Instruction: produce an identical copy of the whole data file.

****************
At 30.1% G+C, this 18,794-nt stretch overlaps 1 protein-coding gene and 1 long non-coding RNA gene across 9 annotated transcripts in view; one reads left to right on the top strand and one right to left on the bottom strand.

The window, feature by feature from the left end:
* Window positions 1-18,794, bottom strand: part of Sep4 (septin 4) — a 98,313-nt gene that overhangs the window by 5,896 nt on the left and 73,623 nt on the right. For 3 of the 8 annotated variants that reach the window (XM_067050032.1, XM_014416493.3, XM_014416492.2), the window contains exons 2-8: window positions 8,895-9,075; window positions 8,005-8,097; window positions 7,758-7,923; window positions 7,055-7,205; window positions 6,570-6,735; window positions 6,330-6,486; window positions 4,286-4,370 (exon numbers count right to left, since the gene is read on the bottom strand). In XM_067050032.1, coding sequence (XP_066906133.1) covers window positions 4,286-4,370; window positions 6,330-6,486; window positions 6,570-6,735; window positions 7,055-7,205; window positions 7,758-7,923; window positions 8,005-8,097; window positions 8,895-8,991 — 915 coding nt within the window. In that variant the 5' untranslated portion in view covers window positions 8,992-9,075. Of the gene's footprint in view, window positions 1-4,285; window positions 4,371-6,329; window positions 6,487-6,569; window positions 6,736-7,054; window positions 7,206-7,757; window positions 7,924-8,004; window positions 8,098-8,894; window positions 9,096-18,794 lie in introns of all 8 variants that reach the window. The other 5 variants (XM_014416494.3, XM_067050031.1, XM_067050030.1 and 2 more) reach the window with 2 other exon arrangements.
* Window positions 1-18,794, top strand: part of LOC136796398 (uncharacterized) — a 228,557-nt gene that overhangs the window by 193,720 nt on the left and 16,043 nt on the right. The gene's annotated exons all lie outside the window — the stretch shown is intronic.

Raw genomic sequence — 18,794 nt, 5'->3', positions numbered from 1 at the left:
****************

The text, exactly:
At 30.1% G+C, this 18,794-nt stretch overlaps 1 protein-coding gene and 1 long non-coding RNA gene across 9 annotated transcripts in view; one reads left to right on the top strand and one right to left on the bottom strand.

The window, feature by feature from the left end:
* Window positions 1-18,794, bottom strand: part of Sep4 (septin 4) — a 98,313-nt gene that overhangs the window by 5,896 nt on the left and 73,623 nt on the right. For 3 of the 8 annotated variants that reach the window (XM_067050032.1, XM_014416493.3, XM_014416492.2), the window contains exons 2-8: window positions 8,895-9,075; window positions 8,005-8,097; window positions 7,758-7,923; window positions 7,055-7,205; window positions 6,570-6,735; window positions 6,330-6,486; window positions 4,286-4,370 (exon numbers count right to left, since the gene is read on the bottom strand). In XM_067050032.1, coding sequence (XP_066906133.1) covers window positions 4,286-4,370; window positions 6,330-6,486; window positions 6,570-6,735; window positions 7,055-7,205; window positions 7,758-7,923; window positions 8,005-8,097; window positions 8,895-8,991 — 915 coding nt within the window. In that variant the 5' untranslated portion in view covers window positions 8,992-9,075. Of the gene's footprint in view, window positions 1-4,285; window positions 4,371-6,329; window positions 6,487-6,569; window positions 6,736-7,054; window positions 7,206-7,757; window positions 7,924-8,004; window positions 8,098-8,894; window positions 9,096-18,794 lie in introns of all 8 variants that reach the window. The other 5 variants (XM_014416494.3, XM_067050031.1, XM_067050030.1 and 2 more) reach the window with 2 other exon arrangements.
* Window positions 1-18,794, top strand: part of LOC136796398 (uncharacterized) — a 228,557-nt gene that overhangs the window by 193,720 nt on the left and 16,043 nt on the right. The gene's annotated exons all lie outside the window — the stretch shown is intronic.

Raw genomic sequence — 18,794 nt, 5'->3', positions numbered from 1 at the left: